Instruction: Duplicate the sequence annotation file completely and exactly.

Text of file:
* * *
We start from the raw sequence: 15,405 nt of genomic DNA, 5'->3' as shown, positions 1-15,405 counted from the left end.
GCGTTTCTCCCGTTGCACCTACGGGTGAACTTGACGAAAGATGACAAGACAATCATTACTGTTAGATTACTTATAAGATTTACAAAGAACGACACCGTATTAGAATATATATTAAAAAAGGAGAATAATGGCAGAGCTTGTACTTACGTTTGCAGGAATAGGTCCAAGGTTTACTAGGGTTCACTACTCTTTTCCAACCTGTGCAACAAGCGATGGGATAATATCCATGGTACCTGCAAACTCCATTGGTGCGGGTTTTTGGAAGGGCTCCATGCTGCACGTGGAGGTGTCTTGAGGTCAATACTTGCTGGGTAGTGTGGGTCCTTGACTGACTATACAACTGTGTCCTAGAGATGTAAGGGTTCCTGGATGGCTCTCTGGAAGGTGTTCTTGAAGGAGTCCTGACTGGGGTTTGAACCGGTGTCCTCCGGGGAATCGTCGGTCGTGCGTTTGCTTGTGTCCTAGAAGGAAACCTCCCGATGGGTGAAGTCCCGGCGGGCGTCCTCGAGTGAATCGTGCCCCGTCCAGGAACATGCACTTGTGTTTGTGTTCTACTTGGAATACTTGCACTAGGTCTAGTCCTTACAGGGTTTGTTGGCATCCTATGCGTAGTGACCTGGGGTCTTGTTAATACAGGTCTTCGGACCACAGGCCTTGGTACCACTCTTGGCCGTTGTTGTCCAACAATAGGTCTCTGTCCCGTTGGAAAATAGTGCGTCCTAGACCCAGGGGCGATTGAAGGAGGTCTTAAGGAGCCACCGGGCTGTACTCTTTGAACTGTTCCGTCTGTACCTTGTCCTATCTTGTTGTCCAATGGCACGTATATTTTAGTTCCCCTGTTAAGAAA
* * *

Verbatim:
We start from the raw sequence: 15,405 nt of genomic DNA, 5'->3' as shown, positions 1-15,405 counted from the left end.
GCGTTTCTCCCGTTGCACCTACGGGTGAACTTGACGAAAGATGACAAGACAATCATTACTGTTAGATTACTTATAAGATTTACAAAGAACGACACCGTATTAGAATATATATTAAAAAAGGAGAATAATGGCAGAGCTTGTACTTACGTTTGCAGGAATAGGTCCAAGGTTTACTAGGGTTCACTACTCTTTTCCAACCTGTGCAACAAGCGATGGGATAATATCCATGGTACCTGCAAACTCCATTGGTGCGGGTTTTTGGAAGGGCTCCATGCTGCACGTGGAGGTGTCTTGAGGTCAATACTTGCTGGGTAGTGTGGGTCCTTGACTGACTATACAACTGTGTCCTAGAGATGTAAGGGTTCCTGGATGGCTCTCTGGAAGGTGTTCTTGAAGGAGTCCTGACTGGGGTTTGAACCGGTGTCCTCCGGGGAATCGTCGGTCGTGCGTTTGCTTGTGTCCTAGAAGGAAACCTCCCGATGGGTGAAGTCCCGGCGGGCGTCCTCGAGTGAATCGTGCCCCGTCCAGGAACATGCACTTGTGTTTGTGTTCTACTTGGAATACTTGCACTAGGTCTAGTCCTTACAGGGTTTGTTGGCATCCTATGCGTAGTGACCTGGGGTCTTGTTAATACAGGTCTTCGGACCACAGGCCTTGGTACCACTCTTGGCCGTTGTTGTCCAACAATAGGTCTCTGTCCCGTTGGAAAATAGTGCGTCCTAGACCCAGGGGCGATTGAAGGAGGTCTTAAGGAGCCACCGGGCTGTACTCTTTGAACTGTTCCGTCTGTACCTTGTCCTATCTTGTTGTCCAATGGCACGTATATTTTAGTTCCCCTGTTAAGAAA